- Web Developer - is one of the most popular extensions. Designed with Web Developers in mind, it has many functions built-in. The extension is both a menu and toolbar, allowing you to access the various options quickly and easily. It also comes complete with an icon for integrating with your current toolbars, allowing you to hide the toolbar itself for more screen real-estate. With the Web Developer extension you can disable various elements of a web page; outline elements; resize the window; validate code; view and edit source code and much more. I'm only just scratching the surface of it in my day-to-day usage. If you design and code your own websites, then this extension is a must.
- Domain Details - is perhaps the simplest of my favoured extensions. It allows you to find out various pieces of information for the domain you are currently viewing - such as whois and IP address info. It's another must-have for Web Developers or those interested in delving a bit deeper into a website.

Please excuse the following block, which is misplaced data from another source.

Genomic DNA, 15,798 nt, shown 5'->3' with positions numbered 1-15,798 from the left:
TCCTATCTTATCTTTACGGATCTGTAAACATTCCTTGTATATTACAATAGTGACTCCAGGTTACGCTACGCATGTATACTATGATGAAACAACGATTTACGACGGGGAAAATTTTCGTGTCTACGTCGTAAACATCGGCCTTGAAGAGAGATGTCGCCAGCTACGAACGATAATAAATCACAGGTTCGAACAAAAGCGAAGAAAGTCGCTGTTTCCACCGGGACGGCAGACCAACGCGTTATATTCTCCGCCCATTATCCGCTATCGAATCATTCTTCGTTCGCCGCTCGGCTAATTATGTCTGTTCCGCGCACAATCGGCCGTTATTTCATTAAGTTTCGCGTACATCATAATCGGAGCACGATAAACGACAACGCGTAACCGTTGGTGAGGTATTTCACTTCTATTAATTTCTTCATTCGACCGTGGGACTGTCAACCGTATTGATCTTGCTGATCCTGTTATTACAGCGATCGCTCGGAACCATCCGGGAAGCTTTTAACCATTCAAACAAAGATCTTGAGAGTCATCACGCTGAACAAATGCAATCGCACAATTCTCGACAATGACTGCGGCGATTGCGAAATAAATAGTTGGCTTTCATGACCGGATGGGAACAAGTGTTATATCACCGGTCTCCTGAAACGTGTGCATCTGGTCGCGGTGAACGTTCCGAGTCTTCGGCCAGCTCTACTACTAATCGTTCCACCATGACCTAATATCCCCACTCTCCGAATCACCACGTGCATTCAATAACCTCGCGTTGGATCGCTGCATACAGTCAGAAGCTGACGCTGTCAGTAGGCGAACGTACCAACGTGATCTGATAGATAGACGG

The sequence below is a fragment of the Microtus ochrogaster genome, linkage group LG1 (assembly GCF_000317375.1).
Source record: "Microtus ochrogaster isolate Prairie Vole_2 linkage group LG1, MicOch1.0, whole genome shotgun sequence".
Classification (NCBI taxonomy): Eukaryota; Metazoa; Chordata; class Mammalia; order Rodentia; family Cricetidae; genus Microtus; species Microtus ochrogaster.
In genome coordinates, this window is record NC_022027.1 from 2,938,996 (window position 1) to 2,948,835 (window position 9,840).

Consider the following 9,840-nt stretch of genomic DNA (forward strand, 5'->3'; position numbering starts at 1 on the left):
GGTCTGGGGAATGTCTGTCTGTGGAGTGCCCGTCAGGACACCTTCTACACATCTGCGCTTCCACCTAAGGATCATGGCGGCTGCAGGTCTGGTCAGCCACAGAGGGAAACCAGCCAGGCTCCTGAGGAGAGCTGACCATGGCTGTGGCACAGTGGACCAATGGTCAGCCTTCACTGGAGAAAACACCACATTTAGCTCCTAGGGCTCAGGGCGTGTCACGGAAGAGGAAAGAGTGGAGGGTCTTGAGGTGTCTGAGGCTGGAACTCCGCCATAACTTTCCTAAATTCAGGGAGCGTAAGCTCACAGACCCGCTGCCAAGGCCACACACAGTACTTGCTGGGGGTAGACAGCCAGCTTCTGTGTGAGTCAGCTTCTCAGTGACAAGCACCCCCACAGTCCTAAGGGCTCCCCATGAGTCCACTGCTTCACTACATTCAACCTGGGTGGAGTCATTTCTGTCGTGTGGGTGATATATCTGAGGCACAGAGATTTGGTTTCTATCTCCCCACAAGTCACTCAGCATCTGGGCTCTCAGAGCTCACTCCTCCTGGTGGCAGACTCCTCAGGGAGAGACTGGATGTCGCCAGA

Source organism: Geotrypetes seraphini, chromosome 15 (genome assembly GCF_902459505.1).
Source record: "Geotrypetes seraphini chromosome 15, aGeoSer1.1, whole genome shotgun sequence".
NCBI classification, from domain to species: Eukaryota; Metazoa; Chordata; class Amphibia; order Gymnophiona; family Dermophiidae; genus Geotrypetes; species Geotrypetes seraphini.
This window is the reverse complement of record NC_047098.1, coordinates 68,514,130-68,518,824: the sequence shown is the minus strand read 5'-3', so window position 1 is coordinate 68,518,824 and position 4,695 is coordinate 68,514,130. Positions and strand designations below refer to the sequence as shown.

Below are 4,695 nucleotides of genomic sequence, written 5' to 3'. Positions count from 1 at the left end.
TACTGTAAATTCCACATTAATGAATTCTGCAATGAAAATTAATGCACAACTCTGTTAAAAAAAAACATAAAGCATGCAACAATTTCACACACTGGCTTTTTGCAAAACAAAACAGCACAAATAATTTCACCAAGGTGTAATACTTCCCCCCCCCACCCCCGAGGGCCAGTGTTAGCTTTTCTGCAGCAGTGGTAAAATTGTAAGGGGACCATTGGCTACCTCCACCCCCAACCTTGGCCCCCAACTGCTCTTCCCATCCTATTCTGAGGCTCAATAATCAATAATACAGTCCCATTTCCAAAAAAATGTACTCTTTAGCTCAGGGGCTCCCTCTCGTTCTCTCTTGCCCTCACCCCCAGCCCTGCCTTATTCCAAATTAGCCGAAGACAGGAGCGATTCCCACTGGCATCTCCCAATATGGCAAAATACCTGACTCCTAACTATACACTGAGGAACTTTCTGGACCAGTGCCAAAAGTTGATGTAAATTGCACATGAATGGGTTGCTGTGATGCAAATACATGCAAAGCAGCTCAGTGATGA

Edit: Since writing this article, I've stopped using the Bookmark Sync and Sort and the Dictionaries have moved.
I've made another addition to slickhouse.com - this time a feature many of you should find very useful and you'll no doubt wonder how you survived without it.
WordPress.org have recently updated their plugins section, within which I found a handy plugin that allows me to display the recent comments on the sidebar:
You'll notice them just below the Blog Stats. By clicking on the blue name of the comment poster, you'll be taken to the comment itself.
Let me know if it's useful to you - as it allows you to keep up-to-date with all the comments, something which I can easily do from the WordPress admin interface.